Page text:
Reports related to an increasing presence of "Islamic State" in Afghanistan are on the rise. For a country already shaken by terrorism, these reports are a nightmare for many Afghans.
"There are men with black flags and black clothes," nervously reports Gol Mohammad. "I have seen them brandishing heavy weapons and driving luxury cars," he states when describing the fighters.
In Farah Province's Khake Safed district, in western Afghanistan, the fighters just appeared one day. Since then, rumors have become more frequent. The people are afraid. "We fear them more than the Taliban," says Gol Mohammad whose home is also located in this district. "Until now, they have left us alone, but that can change soon." Whether or not the hooded men really are "IS" militants from Iraq, is hard for him to say.
Whether "IS" has also gained a foothold in Afghanistan, is unclear. An official statement does not yet exist. In Pakistan, an allegiance video has emerged. Some Afghan fighters in several parts of the country are said to have claimed to be part of the movement.
In Farah (West-Afghanistan), in Helmand (South Afghanistan), and in Zabul (East Afghanistan), there were reports of men dressed in black who did not speak the language of the Taliban. They seem to be financially independent, and also carry around the "IS" flag. Several Afghan officials have expressed concern about this development.
Former Afghan warlord Ismail Khan, who until recently was the Minister for Energy and Water, spoke at a press conference in mid-January about a looming warfront. "Foreign men are recruiting and training Safed militants in the Khake District. As early as spring, there will be battles.
The government should be prepared for it," said Ismail Khan. The area is located 150 kilometers from the city of Herat and lies on the border to Iran. At the same time, he admitted that he could not say for sure if these foreigners were "IS" militants.
While former President Hamid Karzai was on the defensive as to a potential threat posed by "IS" in Afghanistan, voices from the current government sound more concerned. Last week, Afghanistan's CEO Abdullah Abdullah, together with Iranian Foreign Minister, Mohammad Javad Zarif, warned that the topic of "IS" is not to be underestimated.
"The problem of IS requires a better and more serious cooperation between countries" (Iran and Afghanistan, ed. note), says Abdullah. In the past few weeks, numerous reports and statements by Afghan officials confirm this position.
No imminent danger
Experts, however, do not share these concerns. Borhan Osman, analyst at the Afghanistan Analysts Network is skeptical of the reports on "IS" in Afghanistan. "It is too early to judge whether 'IS' in Afghanistan is gaining ground."
"Islamic State" poses no imminent threat. Rather, the recent internal conflicts within the leadership of the Taliban have led to separate militia groups. As signs of their separation from the Taliban, some of these groups have worn different clothing and carried other flags. Abdul Khaliq Noorzai, the district administrator in Khake Safed, has repeatedly reported having seen militants with "IS" flags.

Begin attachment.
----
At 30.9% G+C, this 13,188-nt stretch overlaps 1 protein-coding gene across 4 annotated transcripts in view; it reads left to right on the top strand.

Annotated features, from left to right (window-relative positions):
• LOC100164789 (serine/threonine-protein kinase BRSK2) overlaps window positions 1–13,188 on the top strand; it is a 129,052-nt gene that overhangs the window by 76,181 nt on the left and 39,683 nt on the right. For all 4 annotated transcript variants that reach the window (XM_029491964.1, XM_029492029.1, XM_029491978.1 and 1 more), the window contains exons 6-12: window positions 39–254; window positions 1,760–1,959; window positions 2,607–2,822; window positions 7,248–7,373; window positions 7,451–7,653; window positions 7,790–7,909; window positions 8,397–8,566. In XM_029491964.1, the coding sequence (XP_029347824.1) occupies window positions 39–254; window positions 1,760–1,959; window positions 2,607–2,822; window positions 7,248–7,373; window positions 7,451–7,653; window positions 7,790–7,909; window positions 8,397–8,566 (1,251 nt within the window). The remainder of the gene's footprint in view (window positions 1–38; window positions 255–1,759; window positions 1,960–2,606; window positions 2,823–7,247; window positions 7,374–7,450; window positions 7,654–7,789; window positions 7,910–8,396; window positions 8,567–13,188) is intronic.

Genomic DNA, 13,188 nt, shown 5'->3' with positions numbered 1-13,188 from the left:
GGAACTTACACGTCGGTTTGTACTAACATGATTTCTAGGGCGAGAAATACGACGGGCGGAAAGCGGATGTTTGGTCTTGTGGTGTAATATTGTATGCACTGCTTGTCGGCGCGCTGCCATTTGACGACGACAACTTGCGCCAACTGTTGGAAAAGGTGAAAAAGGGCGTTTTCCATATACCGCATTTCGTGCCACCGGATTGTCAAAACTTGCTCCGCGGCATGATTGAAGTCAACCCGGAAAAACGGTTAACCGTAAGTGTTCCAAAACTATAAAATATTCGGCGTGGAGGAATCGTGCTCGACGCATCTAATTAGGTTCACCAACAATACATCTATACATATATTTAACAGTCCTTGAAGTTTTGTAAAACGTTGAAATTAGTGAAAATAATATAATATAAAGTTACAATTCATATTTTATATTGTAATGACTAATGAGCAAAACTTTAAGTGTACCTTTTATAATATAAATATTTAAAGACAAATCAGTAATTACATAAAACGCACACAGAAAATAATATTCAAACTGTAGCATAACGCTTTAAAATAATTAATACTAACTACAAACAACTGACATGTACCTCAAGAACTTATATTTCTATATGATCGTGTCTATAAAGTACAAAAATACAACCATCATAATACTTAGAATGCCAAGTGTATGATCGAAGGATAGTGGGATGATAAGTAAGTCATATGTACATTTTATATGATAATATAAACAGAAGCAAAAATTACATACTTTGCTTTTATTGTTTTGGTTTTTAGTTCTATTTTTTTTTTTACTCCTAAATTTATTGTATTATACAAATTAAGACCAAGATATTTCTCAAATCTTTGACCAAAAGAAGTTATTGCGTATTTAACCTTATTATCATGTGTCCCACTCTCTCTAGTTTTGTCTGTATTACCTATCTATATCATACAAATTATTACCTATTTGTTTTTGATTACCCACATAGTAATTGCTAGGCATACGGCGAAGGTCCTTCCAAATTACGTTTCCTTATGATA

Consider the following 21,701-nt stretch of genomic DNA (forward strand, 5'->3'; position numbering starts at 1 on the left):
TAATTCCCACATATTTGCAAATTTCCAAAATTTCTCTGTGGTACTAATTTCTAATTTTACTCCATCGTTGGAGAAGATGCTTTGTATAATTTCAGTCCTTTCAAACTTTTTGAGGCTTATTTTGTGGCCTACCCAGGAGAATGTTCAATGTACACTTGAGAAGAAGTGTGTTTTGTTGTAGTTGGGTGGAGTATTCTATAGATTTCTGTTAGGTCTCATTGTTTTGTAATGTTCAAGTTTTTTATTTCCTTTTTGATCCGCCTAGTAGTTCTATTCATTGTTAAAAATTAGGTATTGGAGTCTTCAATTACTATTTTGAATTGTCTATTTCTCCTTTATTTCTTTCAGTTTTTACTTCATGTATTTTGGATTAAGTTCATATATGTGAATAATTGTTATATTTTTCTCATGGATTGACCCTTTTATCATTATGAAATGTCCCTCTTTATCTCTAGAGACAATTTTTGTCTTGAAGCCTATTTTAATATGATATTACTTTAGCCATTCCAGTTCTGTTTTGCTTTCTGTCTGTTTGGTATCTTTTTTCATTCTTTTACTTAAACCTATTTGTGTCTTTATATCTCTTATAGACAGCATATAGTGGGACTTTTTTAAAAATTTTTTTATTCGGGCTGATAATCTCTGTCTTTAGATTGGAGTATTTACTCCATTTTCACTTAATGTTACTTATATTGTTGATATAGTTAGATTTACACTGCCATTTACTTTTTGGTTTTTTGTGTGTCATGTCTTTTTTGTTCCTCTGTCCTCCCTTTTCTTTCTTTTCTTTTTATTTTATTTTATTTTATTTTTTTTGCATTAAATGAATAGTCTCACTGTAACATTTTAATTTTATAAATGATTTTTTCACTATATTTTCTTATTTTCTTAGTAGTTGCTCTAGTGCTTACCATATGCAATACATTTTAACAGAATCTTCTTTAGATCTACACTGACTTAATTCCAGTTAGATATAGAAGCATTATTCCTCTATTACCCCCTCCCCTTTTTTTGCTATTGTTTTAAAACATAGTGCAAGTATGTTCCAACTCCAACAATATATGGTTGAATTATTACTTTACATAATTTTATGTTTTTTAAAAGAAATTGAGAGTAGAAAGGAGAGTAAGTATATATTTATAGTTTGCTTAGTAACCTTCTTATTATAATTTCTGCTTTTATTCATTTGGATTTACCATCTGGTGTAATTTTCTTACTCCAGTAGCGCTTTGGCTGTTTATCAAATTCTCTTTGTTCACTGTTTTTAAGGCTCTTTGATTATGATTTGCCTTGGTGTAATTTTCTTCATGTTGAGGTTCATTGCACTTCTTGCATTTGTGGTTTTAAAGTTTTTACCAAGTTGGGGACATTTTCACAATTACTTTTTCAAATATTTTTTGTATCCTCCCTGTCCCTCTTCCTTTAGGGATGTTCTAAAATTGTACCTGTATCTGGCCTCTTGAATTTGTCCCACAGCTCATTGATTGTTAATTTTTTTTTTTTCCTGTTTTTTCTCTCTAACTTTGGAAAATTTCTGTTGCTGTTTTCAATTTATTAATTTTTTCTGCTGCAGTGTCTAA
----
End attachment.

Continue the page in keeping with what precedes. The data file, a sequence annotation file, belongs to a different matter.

At the same time, he admitted that this group of fighters split from the Taliban after a dispute between two Taliban commanders. "After the dispute, one of the two commanders acquired a former Mujahideen base and has been training militia there. Their tents display black flags," says Noorzai.
This confirms Osman's view, who argues that an extension of "IS" in Afghanistan is unlikely. "IS" militants have perhaps inspired some fighters in the region, but their actual presence remains in their original hub of Syria and Iraq, the analyst added.
Others see the rise of reports on IS in Afghanistan as mere propaganda. Afghan analyst and former official of the Taliban government, Waheed Mozhda believes the withdrawal of the international troops plays a significant role.
"Afghan intelligence is trying to create this image to keep the foreign troops in the country after 2016. The financial aid by the United States and other countries to the Afghan National Army has not been enough and it will even decrease. Now there is this idea, that with the help of the 'IS' issue, international aid will keep flowing," said Mozhda, adding that this has a big impact on the population. The previous Afghan government always tried to portray the human side of the Taliban, whereas the new government is using "IS" to spread rumors, the analyst believes.
Are the Taliban the lesser of two evils?
Many Afghans are horrified at the idea of having "IS" fighters in their country. This may seem surprising given that the country has been terrorized by the Taliban for years. "It's plausible that the Taliban now come across as being moderate and forthcoming," said Borhan Osman, referring to the differences between both extremist organizations.
Afghanistan and Pakistan have their own domestic militant groups. Driven by local issues, they usually limit their fighting to within their country's borders. This makes them different from "Islamic State," which seeks to forge a worldwide caliphate. Moreover, the Afghan Taliban respect ethnic and religious differences which are not accepted by "IS," said Osman, adding that the Taliban and "IS" have "the least in common" among jihadist groups. in Syria and Iraq."